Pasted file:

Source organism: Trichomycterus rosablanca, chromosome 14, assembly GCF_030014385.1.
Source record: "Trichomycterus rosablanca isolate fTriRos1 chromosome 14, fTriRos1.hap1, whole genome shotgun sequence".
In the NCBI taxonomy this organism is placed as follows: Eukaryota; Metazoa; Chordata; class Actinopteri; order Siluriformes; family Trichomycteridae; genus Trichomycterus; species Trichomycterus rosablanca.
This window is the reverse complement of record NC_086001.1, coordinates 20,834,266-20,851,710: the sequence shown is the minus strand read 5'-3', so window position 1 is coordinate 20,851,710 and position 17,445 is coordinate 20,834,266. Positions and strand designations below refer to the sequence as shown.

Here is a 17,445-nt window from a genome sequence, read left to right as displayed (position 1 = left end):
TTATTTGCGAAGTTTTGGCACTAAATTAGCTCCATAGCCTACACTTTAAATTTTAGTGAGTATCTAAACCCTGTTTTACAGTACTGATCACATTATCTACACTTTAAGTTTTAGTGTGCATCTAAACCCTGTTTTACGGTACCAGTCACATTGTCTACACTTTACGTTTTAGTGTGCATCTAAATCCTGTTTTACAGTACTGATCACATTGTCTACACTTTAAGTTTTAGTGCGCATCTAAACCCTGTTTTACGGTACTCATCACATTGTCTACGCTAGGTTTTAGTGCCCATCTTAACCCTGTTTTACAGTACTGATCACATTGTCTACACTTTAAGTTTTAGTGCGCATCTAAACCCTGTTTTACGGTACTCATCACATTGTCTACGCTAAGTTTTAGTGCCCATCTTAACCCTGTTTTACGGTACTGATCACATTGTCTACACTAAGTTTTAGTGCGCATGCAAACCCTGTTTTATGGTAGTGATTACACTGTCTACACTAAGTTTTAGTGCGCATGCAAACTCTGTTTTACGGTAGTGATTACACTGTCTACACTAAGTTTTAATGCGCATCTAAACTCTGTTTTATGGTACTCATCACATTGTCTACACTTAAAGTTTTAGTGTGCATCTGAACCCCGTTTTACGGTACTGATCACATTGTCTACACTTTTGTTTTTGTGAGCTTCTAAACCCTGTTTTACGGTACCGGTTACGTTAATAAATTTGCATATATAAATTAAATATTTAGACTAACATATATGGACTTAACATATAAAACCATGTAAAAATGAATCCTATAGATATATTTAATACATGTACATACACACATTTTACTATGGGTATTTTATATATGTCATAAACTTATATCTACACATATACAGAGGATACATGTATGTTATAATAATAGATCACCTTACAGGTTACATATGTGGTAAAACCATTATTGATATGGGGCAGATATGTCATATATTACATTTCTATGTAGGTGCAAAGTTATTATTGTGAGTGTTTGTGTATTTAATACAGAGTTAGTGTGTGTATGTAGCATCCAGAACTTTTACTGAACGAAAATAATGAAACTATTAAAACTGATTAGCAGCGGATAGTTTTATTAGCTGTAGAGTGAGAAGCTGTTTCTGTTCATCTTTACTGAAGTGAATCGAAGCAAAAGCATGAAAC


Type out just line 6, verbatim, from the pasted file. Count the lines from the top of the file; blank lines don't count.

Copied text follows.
TTATTTGCGAAGTTTTGGCACTAAATTAGCTCCATAGCCTACACTTTAAATTTTAGTGAGTATCTAAACCCTGTTTTACAGTACTGATCACATTATCTACACTTTAAGTTTTAGTGTGCATCTAAACCCTGTTTTACGGTACCAGTCACATTGTCTACACTTTACGTTTTAGTGTGCATCTAAATCCTGTTTTACAGTACTGATCACATTGTCTACACTTTAAGTTTTAGTGCGCATCTAAACCCTGTTTTACGGTACTCATCACATTGTCTACGCTAGGTTTTAGTGCCCATCTTAACCCTGTTTTACAGTACTGATCACATTGTCTACACTTTAAGTTTTAGTGCGCATCTAAACCCTGTTTTACGGTACTCATCACATTGTCTACGCTAAGTTTTAGTGCCCATCTTAACCCTGTTTTACGGTACTGATCACATTGTCTACACTAAGTTTTAGTGCGCATGCAAACCCTGTTTTATGGTAGTGATTACACTGTCTACACTAAGTTTTAGTGCGCATGCAAACTCTGTTTTACGGTAGTGATTACACTGTCTACACTAAGTTTTAATGCGCATCTAAACTCTGTTTTATGGTACTCATCACATTGTCTACACTTAAAGTTTTAGTGTGCATCTGAACCCCGTTTTACGGTACTGATCACATTGTCTACACTTTTGTTTTTGTGAGCTTCTAAACCCTGTTTTACGGTACCGGTTACGTTAATAAATTTGCATATATAAATTAAATATTTAGACTAACATATATGGACTTAACATATAAAACCATGTAAAAATGAATCCTATAGATATATTTAATACATGTACATACACACATTTTACTATGGGTATTTTATATATGTCATAAACTTATATCTACACATATACAGAGGATACATGTATGTTATAATAATAGATCACCTTACAGGTTACATATGTGGTAAAACCATTATTGATATGGGGCAGATATGTCATATATTACATTTCTATGTAGGTGCAAAGTTATTATTGTGAGTGTTTGTGTATTTAATACAGAGTTAGTGTGTGTATGTAGCATCCAGAACTTTTACTGAACGAAAATAATGAAACTATTAAAACTGATTAGCAGCGGATAGTTTTATTAGCTGTAGAGTGAGAAGCTGTTTCTGTTCATCTTTACTGAAGTGAATCGAAGCAAAAGCATGAAAC